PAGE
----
Barcelona's Lionel Messi celebrates scoring the second goal against Manchester United at Rome's Stadio Olimpico. Photograph: Jasper Juinen/Getty Images
It really did turn out to be an unforgettable final. Manchester United, in particular, may fail to rid their minds of galling memories on the night when the European Cup was taken off them with unwavering technique and flair by Barcelona. Until this United had never lost one, but virtually from kick-off here it looked as if the experience awaited them in Rome.
Perhaps there will be comfort in the knowledge that Pep Guardiola's side had outdone itself. All the reservations about their back-four evaporated on this hot night, because Barcelona simply would not allow themselves to be subjected to sustained pressure. Their midfield could always pass a way into the comfort zone.
United are a side awash with knowledge and confidence, yet those qualities are no protection against the shock that follows the loss of a goal so early on a night of this importance. There was bad news then, wherever Sir Alex Ferguson's players looked. In their own ranks Michael Carrick floundered in midfield, Wayne Rooney was marginalised and a customarily secure defence quaked.
Matters had turned out well for Barcelona, with the marvellous Andrés Iniesta betraying no signs of the injury that had put his participation in question. He, in particular, outclassed United by himself at times, particularly when he was setting up a goal in the 10th minute.
United gasped, because that blow was landed on them just when they must have supposed there was pain to come. The holders' initial assertiveness was exactly as anticipated, particularly since there was an urgent desire to examine a Barcelona defence recast following the suspensions for Eric Abidal and Daniel Alves as well as Rafael Marquez's injury. Yaya Touré, a holding midfielder press-ganged into centre-back, hinted at his shortcomings with an almost comic immediacy as he body-checked Anderson in bewilderment after a minute.
Cristiano Ronaldo's free-kick was blocked tentatively by Victor Valdes and had to be hacked away for a corner. Then, with nine minutes gone, the Portuguese put a shot wide with his left foot. This spell was soon shown to be fraudulent in the promise it made United.
Barcelona were barely disturbed as they crafted a goal. It was elementary for the hypnotic Iniesta to run free of Anderson and Carrick before picking out Samuel Eto'o. The striker's run mesmerised Nemanja Vidic and the Cameroon striker was clear. The angle was unfavourable, but Edwin van der Sar could not keep out the shot at the near post.
It was a moment that showed Barcelona at their finest while revealing an incompetence in United ranks that had not seemed conceivable. In one revealing incident, Rooney rolled a pass that went out of play because Patrice Evra had delayed his run. The synchronicity that comes spontaneously when a team is flourishing had evaporated.
There was little surprise in the half-time replacement of Anderson by the forward Carlos Tevez. United's initial scheme had floundered. Sir Alex Ferguson was as good as his word, with a place in the United starting line-up for Park Ji-sung, who had not even been among the substitutes a year ago, but the South Korean's work rate alone could not unsettle Barcelona. Much more enterprise had to be shown.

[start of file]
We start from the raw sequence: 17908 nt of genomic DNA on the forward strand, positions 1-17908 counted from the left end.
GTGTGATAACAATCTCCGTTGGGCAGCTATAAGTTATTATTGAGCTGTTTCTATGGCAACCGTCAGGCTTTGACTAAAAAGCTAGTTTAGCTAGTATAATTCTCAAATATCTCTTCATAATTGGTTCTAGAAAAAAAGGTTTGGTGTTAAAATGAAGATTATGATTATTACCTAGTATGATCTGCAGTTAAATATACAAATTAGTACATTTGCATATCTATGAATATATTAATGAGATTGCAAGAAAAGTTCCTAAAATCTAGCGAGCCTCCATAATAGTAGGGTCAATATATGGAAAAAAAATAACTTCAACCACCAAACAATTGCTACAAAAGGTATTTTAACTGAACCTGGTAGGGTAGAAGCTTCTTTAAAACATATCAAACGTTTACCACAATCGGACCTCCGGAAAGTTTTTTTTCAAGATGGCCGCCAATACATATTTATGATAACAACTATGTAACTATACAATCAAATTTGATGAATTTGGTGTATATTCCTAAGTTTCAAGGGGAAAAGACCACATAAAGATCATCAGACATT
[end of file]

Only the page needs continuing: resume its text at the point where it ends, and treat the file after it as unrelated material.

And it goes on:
Barcelona anticipated that and, if anything, re-emerged with even more desire to demonstrate superiority. There had been a plea for an incident even before Tevez registered his presence by felling Iniesta. From the edge of the area, Xavi then struck a post. Fear alone should have raised United's tempo after that.
Turning the tide was a task that looked beyond Ferguson's side as Barcelona swept over them. Fabio Capello's contention that tiredness would not be a factor was a remark about the weather, but the opposition were a different kind of natural force that does take its toll.
United were, of course, committed to responding and knew that their resourcefulness had rescued many a match in their European history.
On the tactical level, Ferguson sought to have Ronaldo and Tevez as a pairing in central attack. That is a throwback strategy and it goes against the grain of the contemporary United. On the other hand, the team had been markedly inferior when playing the match on the pass-and-move terms of Barcelona.
Work-rate had been devalued as well, with Park removed so that the elegance of Dimitar Berbatov could be applied. Prior to that there had been stirrings, especially when Rooney, now on the right, came close to setting up Ronaldo in front of the posts. This effort, however, was not sufficient to deter Barcelona. With 70 minutes gone, Xavi crossed deep and Messi headed back across the goal to beat Van der Sar. The mockery of the Argentinian for his travails against Premier League clubs had not been wholly quietened here, but that goal cowed critics, much as Barcelona had outclassed United.
Oddly enough, there was a half chance almost immediately for United, but Ronaldo could not force the ball past Valdes and a corner was conceded. Ferguson's team were helpless and Paul Scholes, a substitute, should have seen a red card rather than a yellow for his two-foot leap at Sergio Busquets.